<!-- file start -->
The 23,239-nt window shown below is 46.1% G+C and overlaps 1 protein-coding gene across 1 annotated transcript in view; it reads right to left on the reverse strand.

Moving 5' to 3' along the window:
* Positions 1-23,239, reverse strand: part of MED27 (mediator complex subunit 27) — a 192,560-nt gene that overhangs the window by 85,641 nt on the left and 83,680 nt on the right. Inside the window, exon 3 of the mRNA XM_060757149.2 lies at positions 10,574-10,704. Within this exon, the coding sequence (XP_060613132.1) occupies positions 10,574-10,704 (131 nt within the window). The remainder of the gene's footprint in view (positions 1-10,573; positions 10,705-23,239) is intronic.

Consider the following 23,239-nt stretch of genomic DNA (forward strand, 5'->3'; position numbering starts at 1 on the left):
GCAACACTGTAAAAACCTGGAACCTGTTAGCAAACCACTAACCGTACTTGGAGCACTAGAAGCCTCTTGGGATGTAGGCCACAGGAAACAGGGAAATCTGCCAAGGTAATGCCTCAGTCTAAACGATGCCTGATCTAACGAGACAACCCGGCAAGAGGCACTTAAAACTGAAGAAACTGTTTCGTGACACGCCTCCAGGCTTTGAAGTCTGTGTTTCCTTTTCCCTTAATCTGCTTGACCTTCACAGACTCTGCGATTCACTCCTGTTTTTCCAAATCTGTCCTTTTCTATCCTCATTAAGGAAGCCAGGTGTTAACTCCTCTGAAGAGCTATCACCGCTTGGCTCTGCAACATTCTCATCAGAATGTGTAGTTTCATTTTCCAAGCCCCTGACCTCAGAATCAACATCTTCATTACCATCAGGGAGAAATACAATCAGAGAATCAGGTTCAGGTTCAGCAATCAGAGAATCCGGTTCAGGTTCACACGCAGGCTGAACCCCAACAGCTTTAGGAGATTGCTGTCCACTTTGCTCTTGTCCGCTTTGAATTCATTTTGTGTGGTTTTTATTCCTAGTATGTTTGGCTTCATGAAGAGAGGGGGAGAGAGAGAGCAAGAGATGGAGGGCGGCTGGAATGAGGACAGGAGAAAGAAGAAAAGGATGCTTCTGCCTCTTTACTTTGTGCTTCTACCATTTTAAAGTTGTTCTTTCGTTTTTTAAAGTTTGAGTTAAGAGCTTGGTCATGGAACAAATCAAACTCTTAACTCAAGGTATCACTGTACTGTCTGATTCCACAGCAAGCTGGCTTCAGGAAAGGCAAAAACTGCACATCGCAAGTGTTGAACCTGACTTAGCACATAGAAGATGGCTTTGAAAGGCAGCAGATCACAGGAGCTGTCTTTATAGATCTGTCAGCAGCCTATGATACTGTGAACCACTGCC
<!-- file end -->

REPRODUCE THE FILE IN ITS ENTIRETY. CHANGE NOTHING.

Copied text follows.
The 23,239-nt window shown below is 46.1% G+C and overlaps 1 protein-coding gene across 1 annotated transcript in view; it reads right to left on the reverse strand.

Moving 5' to 3' along the window:
* Positions 1-23,239, reverse strand: part of MED27 (mediator complex subunit 27) — a 192,560-nt gene that overhangs the window by 85,641 nt on the left and 83,680 nt on the right. Inside the window, exon 3 of the mRNA XM_060757149.2 lies at positions 10,574-10,704. Within this exon, the coding sequence (XP_060613132.1) occupies positions 10,574-10,704 (131 nt within the window). The remainder of the gene's footprint in view (positions 1-10,573; positions 10,705-23,239) is intronic.

Consider the following 23,239-nt stretch of genomic DNA (forward strand, 5'->3'; position numbering starts at 1 on the left):
GCAACACTGTAAAAACCTGGAACCTGTTAGCAAACCACTAACCGTACTTGGAGCACTAGAAGCCTCTTGGGATGTAGGCCACAGGAAACAGGGAAATCTGCCAAGGTAATGCCTCAGTCTAAACGATGCCTGATCTAACGAGACAACCCGGCAAGAGGCACTTAAAACTGAAGAAACTGTTTCGTGACACGCCTCCAGGCTTTGAAGTCTGTGTTTCCTTTTCCCTTAATCTGCTTGACCTTCACAGACTCTGCGATTCACTCCTGTTTTTCCAAATCTGTCCTTTTCTATCCTCATTAAGGAAGCCAGGTGTTAACTCCTCTGAAGAGCTATCACCGCTTGGCTCTGCAACATTCTCATCAGAATGTGTAGTTTCATTTTCCAAGCCCCTGACCTCAGAATCAACATCTTCATTACCATCAGGGAGAAATACAATCAGAGAATCAGGTTCAGGTTCAGCAATCAGAGAATCCGGTTCAGGTTCACACGCAGGCTGAACCCCAACAGCTTTAGGAGATTGCTGTCCACTTTGCTCTTGTCCGCTTTGAATTCATTTTGTGTGGTTTTTATTCCTAGTATGTTTGGCTTCATGAAGAGAGGGGGAGAGAGAGAGCAAGAGATGGAGGGCGGCTGGAATGAGGACAGGAGAAAGAAGAAAAGGATGCTTCTGCCTCTTTACTTTGTGCTTCTACCATTTTAAAGTTGTTCTTTCGTTTTTTAAAGTTTGAGTTAAGAGCTTGGTCATGGAACAAATCAAACTCTTAACTCAAGGTATCACTGTACTGTCTGATTCCACAGCAAGCTGGCTTCAGGAAAGGCAAAAACTGCACATCGCAAGTGTTGAACCTGACTTAGCACATAGAAGATGGCTTTGAAAGGCAGCAGATCACAGGAGCTGTCTTTATAGATCTGTCAGCAGCCTATGATACTGTGAACCACTGCC